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Publication #FAR5035

Protecting Your Family from Exposure to Mercury1

Donna Davis2

Figure 1. 
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The first time I actually saw a broken thermometer and what appeared to be really cool little liquid silver pearls that fell from it, I knew not to touch. Today's young families don't often encounter the old mercury thermometers anymore, but it doesn't mean they don't encounter mercury.

Mercury affects children in a variety of ways. Fetuses and very young children are most at risk from mercury and, when exposed, may become susceptible to problems of their nervous and digestive systems, as well as kidney damage. Pregnant and nursing mothers should also be cautious of exposure to mercury, whether through the air they breathe or the foods they eat. Mercury in the mother's body passes to the fetus and may accumulate there, potentially resulting in brain damage, mental retardation, blindness, and seizures. It can also pass to a nursing infant through breast milk.

To protect your family from exposure to mercury, carefully handle and dispose of products that contain mercury, such as thermometers or fluorescent light bulbs. Don't vacuum up spilled mercury because it will vaporize and increase exposure. If a large amount of mercury has been spilled, contact your health department. Additionally, be aware of mercury levels in medications and in the fish and wildlife you may consume. Parents should also be aware of mercury in your children's schools and consider talking with teachers and school administrators about their plan to keep your children safe.

For additional resources on understanding mercury and protecting your family, contact the U.S. Environmental Protection Agency at

Listening, learning, and living together: it's the science of life. "Family Album" is a co-production of University of Florida IFAS Extension, the Department of Family, Youth and Community Sciences, and of WUFT-FM. If you'd like to learn more, please visit our website at

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Agency for Toxic Substances and Disease Registry. (2006). Medical management guidelines for mercury. Retrieved September 12, 2012 from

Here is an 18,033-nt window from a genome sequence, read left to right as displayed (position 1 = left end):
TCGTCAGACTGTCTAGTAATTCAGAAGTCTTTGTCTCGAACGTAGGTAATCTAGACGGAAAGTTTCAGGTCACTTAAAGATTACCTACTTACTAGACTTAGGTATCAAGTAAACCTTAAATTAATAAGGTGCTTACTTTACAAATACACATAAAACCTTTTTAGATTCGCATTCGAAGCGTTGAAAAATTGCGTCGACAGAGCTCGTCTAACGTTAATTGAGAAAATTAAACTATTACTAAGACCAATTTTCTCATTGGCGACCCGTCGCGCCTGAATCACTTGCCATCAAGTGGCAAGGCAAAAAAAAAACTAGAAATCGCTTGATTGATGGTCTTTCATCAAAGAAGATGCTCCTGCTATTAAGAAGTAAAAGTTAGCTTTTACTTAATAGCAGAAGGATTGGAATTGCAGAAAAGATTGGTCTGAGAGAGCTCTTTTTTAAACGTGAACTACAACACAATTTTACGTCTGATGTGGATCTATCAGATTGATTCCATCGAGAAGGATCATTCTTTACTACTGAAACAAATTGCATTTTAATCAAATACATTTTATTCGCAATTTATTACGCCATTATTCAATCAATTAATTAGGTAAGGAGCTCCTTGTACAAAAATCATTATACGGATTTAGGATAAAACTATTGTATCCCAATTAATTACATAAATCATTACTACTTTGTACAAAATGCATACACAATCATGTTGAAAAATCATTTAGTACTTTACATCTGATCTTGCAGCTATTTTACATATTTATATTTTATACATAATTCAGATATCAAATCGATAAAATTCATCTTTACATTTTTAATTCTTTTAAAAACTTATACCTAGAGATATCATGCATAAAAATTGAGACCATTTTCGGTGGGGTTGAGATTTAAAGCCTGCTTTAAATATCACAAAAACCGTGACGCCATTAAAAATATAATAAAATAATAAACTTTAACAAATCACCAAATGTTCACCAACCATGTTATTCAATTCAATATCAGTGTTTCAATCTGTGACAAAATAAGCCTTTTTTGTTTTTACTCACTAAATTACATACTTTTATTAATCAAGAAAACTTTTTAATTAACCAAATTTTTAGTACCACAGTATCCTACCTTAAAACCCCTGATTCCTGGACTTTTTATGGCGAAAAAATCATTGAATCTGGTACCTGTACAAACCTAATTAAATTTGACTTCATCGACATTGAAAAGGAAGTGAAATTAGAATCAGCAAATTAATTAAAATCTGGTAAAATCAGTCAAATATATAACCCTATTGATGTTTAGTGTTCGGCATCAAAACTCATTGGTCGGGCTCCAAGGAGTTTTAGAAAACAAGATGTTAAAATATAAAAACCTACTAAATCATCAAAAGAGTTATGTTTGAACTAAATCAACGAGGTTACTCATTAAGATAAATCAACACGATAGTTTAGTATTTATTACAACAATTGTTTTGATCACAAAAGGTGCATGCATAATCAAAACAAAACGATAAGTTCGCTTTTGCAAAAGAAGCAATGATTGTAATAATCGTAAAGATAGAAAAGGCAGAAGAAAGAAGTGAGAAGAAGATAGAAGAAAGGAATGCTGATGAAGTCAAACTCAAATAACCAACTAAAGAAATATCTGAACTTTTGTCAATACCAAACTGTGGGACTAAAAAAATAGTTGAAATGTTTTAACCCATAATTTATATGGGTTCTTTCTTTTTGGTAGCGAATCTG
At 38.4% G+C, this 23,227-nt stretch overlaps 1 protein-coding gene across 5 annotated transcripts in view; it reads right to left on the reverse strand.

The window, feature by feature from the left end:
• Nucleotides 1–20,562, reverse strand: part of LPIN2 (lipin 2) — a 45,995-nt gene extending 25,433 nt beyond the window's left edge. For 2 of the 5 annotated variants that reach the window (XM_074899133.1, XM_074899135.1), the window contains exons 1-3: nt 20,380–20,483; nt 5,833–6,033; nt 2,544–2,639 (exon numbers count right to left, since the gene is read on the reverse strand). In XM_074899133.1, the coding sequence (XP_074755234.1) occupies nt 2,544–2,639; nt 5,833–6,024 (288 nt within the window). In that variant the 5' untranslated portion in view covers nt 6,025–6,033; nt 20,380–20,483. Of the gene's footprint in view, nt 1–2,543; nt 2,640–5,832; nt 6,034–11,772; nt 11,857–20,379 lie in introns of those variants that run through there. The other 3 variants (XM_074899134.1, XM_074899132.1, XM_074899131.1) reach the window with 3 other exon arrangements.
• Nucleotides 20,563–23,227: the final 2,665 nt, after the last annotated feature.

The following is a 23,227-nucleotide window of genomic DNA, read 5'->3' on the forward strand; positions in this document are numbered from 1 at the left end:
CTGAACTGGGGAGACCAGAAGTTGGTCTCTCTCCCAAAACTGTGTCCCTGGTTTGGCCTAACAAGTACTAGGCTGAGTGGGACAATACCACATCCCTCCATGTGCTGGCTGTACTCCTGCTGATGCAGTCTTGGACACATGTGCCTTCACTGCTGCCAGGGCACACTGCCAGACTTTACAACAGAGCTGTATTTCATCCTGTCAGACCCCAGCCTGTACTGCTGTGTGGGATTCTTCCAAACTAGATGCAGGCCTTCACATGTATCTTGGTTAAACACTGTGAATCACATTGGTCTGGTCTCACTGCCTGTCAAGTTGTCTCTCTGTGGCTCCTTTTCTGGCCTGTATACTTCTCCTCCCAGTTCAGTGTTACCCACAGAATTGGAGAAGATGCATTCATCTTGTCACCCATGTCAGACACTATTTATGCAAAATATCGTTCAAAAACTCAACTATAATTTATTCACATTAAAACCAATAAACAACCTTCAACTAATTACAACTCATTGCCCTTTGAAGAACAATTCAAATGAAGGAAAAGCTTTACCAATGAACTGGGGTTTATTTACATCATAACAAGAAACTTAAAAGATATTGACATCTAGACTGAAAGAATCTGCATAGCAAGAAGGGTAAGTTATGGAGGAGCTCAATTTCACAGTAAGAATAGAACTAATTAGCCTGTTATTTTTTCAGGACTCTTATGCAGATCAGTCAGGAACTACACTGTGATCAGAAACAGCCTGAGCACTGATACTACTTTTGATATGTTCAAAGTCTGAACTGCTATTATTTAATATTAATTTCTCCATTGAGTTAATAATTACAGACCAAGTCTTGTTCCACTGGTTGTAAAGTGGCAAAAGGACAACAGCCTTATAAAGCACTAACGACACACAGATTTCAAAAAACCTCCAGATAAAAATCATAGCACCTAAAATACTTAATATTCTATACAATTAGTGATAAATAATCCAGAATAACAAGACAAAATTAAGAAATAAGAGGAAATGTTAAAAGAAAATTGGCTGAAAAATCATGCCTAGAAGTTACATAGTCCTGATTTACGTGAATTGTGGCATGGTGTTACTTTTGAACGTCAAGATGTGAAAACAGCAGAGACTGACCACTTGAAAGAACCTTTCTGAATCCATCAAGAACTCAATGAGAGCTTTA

Agency for Toxic Substances and Disease Registry. (2006). Toxicological profile for mercury. Retrieved September 18, 2012, from

Agency for Toxic Substances and Disease Registry. (2007). ToxFAQs for Mercury. Retrieved September 18, 2012, from

Medline Plus. (2007). Mercury. Retrieved August 2, 2007, from

University of Kentucky Cooperative Extension Service. (2004). Healthy home – mercury and your health: safety tips for families. Retrieved August 2, 2007, from

U.S. Environmental Protection Agency. (2007). Mercury. Retrieved August 2, 2007, from



This document is FAR5035, one of a series of the Family Youth and Community Sciences Department, UF/IFAS Extension. Broadcast as program 289 and published February 2009. Revised April 2009. Reviewed January 2015. In the interest of time and/or clarity, the broadcast version of this script may have been modified. Visit the EDIS website at


Donna Davis, senior producer, Family Album Radio, Department of Family, Youth and Community Sciences, UF/IFAS Extension, Gainesville, FL 32611.

The Institute of Food and Agricultural Sciences (IFAS) is an Equal Opportunity Institution authorized to provide research, educational information and other services only to individuals and institutions that function with non-discrimination with respect to race, creed, color, religion, age, disability, sex, sexual orientation, marital status, national origin, political opinions or affiliations. For more information on obtaining other UF/IFAS Extension publications, contact your county's UF/IFAS Extension office.

U.S. Department of Agriculture, UF/IFAS Extension Service, University of Florida, IFAS, Florida A & M University Cooperative Extension Program, and Boards of County Commissioners Cooperating. Nick T. Place, dean for UF/IFAS Extension.